Awareness of radiotherapy is low; a recent CRUK survey reveals that 14% of people are aware of it. We are concerned that a lack of public awareness means that radiotherapy does not receive the attention is needs to develop into a world class service in the UK.

We are calling on the government in England to introduce an action plan, to tackle unequal access to radiotherapy and make sure that all services have the appropriate workforce, the best treatments and the capacity to plan for the future. We want to make sure that everyone who needs it has access to world class radiotherapy treatments.

Please take a moment to sign our petition and get as many of your loved ones to do the same:

We will be handing this petition in at Downing Street in November. We are aiming for 36,000 signatures, one for every person who misses out every year.

Thank you

Penny (

Wednesday 7 September 2011

LDN Awareness Week

Naltrexone is a drug that is used to treat alcohol or opiate dependence. It’s one of a class of drugs called ‘opoid receptor antagonists’. What makes this an interesting drug from an anti-cancer perspective is its reported activities on the immune system when given in low doses. Low dose naltrexone (LDN) has been reported to slow proliferation of cancer cells in a variety of different cancer types – including hard to treat cancers such as pancreatic and ovarian cancer. The use of LDN is what is called an ‘off-label’ use of a drug - in other words it describes a case where a drug for one disease is also used for a different disease. At the moment most off-label uses of LDN are for treating auto-immune diseases, particularly Multiple Sclerosis and Crohn’s Disease.

Tuesday 6 September 2011

Summer reading

Summer reading this year included 'The Edge of Physics' by Anil Ananthaswamy. The book describes a series of key experiments currently taking place that probe the raw substance of the universe. The most well-known example is the Large Hadron Collider at CERN, which is currently looking for evidence for the existence of the Higgs boson, but it is only one of a number of monumental studies in progress. We are at the point where scientists are probing for the evidence for the existence of multiple universes, for understanding at a deep level what space-time is made off, what dark matter and dark energy are.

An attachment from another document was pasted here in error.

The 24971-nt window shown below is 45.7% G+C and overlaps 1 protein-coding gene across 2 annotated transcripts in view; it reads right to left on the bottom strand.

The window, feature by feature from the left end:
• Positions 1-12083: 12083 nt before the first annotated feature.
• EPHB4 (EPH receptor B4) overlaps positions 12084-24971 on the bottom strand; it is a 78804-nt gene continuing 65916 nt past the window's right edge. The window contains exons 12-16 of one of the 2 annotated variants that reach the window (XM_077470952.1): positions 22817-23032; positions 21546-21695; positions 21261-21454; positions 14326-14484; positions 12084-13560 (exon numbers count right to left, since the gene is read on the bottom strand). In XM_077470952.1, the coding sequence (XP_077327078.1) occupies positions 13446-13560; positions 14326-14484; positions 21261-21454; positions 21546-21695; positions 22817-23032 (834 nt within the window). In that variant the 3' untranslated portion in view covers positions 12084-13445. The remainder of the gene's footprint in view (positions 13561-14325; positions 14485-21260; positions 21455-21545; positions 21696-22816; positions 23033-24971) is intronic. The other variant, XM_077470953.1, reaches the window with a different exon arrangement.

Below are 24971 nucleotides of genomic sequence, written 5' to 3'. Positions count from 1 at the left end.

It's amazing stuff for sure, but one thought kep coming back to me as I read through the book - why is it we know so little about cancer? Reading the cancer literature one is struck again and again by how ignorant we are about this vile disease. Even basic things - the role of antioxidants, the causes of chemo-resistance, the mechanisms of immune escape - seem to be beyond us. Where are the major theroretical breakthroughs in cancer? Where is the basic knowledge that will unlock new therapies? The more one reads of the cancer literature, the more one realises that we're groping in the dark.

Let's hope that more physicists and engineers start to look at cancer - perhaps some fresh approaches are what we need to make progress. Because major progress is what we desperately need in this area.

Monday 5 September 2011

Volunteers Required - Fund-raising in Woodford Green, Essex

December is National Childhood Cancer Awareness Month, and George's cousin Penny will be organising fund-raising activities in his name for Clic Sargeant. We  have a personal connection with Clic Sargeant, the team at the Royal Marsden in Sutton provided lots of support for our family during George's illness. It's a great charity that helpes people in very practical ways at a difficult and distressing time.

Penny is organising activities at Tesco's in Woodford Green in Essex on December 15th and 16th. It's still in the planning stage, but volunteers to help out would really be appreciated. More details will be posted closer to the event, but if you are in the area and want to help out for a worthy cause then please drop a line to